It’s a natural desire for parents to want to leave as much of their estate to their children (or other chosen heirs) as is possible.
And the fear that the government is going to descend upon the estate with fees and taxes is enough to cause some older home owners to seek out methods to pass along the assets that it took them a lifetime to accumulate without losing that legacy to a faceless bureaucracy.
But some of the methods chosen by elderly home owners may end up costing more than anticipated — both monetarily and in terms of family harmony.
Robert Whittome, a lawyer and partner with Coleman, Fraser, Whittome and Lehan, said that it isn’t always a simple matter to determine how to handle estate planning.
“There isn’t one simple bit of advice that I can give that will be valid across the board,” he said. “There are property transfer taxes that might apply, capital gains taxes whose exemption could be lost, and a possibility that the whole thing could be drawn back into probate under certain circumstances.”
The matter gets even more convoluted, according to Whittome, when it isn’t a primary residence that is being transferred, but rather a cottage or vacation property.
“And then there’s the whole question of what should be done if the parent has to leave the home to go to an extended care facility,” he said. “That can complicate matters even further.”
Del Elgersma, a partner at the Beacon Law Centre (a firm specializing in estate planning with offices in Sidney), agrees.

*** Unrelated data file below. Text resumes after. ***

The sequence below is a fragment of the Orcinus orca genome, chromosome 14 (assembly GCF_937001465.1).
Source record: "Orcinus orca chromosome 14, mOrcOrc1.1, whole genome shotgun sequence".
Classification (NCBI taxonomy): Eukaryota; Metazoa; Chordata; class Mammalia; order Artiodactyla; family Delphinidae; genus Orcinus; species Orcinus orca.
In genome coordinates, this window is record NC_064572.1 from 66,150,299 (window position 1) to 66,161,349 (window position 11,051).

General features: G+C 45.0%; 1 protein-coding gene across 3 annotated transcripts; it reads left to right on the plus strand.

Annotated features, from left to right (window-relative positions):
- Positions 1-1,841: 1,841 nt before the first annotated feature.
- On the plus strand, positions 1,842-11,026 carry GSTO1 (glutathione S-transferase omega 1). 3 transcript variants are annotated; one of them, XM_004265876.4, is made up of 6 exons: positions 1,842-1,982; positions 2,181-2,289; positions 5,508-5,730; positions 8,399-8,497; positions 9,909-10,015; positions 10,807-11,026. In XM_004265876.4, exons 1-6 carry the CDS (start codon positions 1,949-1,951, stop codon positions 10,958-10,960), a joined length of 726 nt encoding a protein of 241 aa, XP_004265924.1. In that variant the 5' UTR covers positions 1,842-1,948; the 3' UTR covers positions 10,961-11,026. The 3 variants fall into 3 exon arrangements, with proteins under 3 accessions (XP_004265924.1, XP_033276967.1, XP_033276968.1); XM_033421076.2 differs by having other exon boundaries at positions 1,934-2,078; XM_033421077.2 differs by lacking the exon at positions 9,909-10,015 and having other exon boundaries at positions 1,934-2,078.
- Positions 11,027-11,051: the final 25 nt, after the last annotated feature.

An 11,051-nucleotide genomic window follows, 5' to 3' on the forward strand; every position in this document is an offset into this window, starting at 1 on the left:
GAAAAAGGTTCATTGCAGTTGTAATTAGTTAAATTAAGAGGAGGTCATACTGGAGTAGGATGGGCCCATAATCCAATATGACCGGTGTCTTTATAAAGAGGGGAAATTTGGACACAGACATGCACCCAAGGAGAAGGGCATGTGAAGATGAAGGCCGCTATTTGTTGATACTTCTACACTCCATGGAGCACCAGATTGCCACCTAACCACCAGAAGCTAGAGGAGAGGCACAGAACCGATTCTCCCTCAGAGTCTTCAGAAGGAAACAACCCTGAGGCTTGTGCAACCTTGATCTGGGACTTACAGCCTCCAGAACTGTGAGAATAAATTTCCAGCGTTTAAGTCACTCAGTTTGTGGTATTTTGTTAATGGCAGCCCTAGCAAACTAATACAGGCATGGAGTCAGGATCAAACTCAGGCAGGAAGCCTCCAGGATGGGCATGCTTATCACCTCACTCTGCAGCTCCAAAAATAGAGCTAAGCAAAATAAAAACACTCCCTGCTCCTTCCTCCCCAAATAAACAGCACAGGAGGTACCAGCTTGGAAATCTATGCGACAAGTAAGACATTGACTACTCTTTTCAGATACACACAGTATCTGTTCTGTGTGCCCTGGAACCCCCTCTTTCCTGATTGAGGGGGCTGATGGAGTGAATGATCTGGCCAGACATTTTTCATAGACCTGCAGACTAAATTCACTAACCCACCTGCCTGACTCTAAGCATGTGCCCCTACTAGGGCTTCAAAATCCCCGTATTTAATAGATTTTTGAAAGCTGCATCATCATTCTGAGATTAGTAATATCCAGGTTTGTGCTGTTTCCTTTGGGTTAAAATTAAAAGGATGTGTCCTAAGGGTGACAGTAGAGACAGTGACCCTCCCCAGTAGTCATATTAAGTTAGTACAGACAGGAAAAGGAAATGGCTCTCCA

“This popular wisdom that it’s a good idea to get your property into your child’s name before you pass away really kind of started when, back in the 1990s the provincial government waived the probate fees under certain circumstances where such a transfer of ownership had occurred.
“But probate fees above $50k are only 1.4 per cent (of the property’s value). A transfer that opens up the possibility of capital gains taxes can result in losses of as high as 44 per cent.”
And then there are other issues, said Elgersma. Some parents have transferred title to one of a group of siblings with the understanding that, upon their death, the property would be sold and the assets divided equally amongst all the children. There have been cases where that hope goes unrealized when the child with title to a property disputes that there was ever such intent in the original transfer.
“It can get very messy,” said Elgersma.
In the final analysis, it makes sense to seek out legal and accounting advice before proceeding in any sort of title transfer, according to Whittome.
“Let the experts in the field look at your individual circumstances and give you the best options available to you,” he said. “In the end, you’ll be happy that you did.”
Taking the advice of non-professionals is generally not in your best interest, said Whittome.
“The question of estate planning can be very complicated,” he said. “Look at it as a sort of Rubik’s cube … just when you think you’ve got it figured out, you look at another side of it, and find that you haven’t gotten it right after all.”
— Tim Collins/News contributor